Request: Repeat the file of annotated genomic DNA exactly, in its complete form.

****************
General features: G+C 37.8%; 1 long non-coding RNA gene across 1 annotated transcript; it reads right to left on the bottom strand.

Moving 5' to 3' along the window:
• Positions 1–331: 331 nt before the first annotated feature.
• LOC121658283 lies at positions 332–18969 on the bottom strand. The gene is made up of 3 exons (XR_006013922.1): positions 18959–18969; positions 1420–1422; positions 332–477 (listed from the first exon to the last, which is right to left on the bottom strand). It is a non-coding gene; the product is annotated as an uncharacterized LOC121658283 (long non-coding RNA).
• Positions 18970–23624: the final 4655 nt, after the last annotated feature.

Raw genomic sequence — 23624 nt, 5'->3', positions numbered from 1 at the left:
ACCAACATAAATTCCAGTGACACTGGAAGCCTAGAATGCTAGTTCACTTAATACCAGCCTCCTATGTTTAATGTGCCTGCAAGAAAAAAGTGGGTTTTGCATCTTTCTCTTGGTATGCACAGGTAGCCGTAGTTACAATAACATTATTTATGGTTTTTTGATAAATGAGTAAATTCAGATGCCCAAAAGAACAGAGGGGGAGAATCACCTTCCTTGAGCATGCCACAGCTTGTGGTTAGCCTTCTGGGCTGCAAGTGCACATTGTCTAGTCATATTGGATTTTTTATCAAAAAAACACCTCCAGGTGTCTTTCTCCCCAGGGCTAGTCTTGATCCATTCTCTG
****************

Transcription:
General features: G+C 37.8%; 1 long non-coding RNA gene across 1 annotated transcript; it reads right to left on the bottom strand.

Moving 5' to 3' along the window:
• Positions 1–331: 331 nt before the first annotated feature.
• LOC121658283 lies at positions 332–18969 on the bottom strand. The gene is made up of 3 exons (XR_006013922.1): positions 18959–18969; positions 1420–1422; positions 332–477 (listed from the first exon to the last, which is right to left on the bottom strand). It is a non-coding gene; the product is annotated as an uncharacterized LOC121658283 (long non-coding RNA).
• Positions 18970–23624: the final 4655 nt, after the last annotated feature.

Raw genomic sequence — 23624 nt, 5'->3', positions numbered from 1 at the left:
ACCAACATAAATTCCAGTGACACTGGAAGCCTAGAATGCTAGTTCACTTAATACCAGCCTCCTATGTTTAATGTGCCTGCAAGAAAAAAGTGGGTTTTGCATCTTTCTCTTGGTATGCACAGGTAGCCGTAGTTACAATAACATTATTTATGGTTTTTTGATAAATGAGTAAATTCAGATGCCCAAAAGAACAGAGGGGGAGAATCACCTTCCTTGAGCATGCCACAGCTTGTGGTTAGCCTTCTGGGCTGCAAGTGCACATTGTCTAGTCATATTGGATTTTTTATCAAAAAAACACCTCCAGGTGTCTTTCTCCCCAGGGCTAGTCTTGATCCATTCTCTG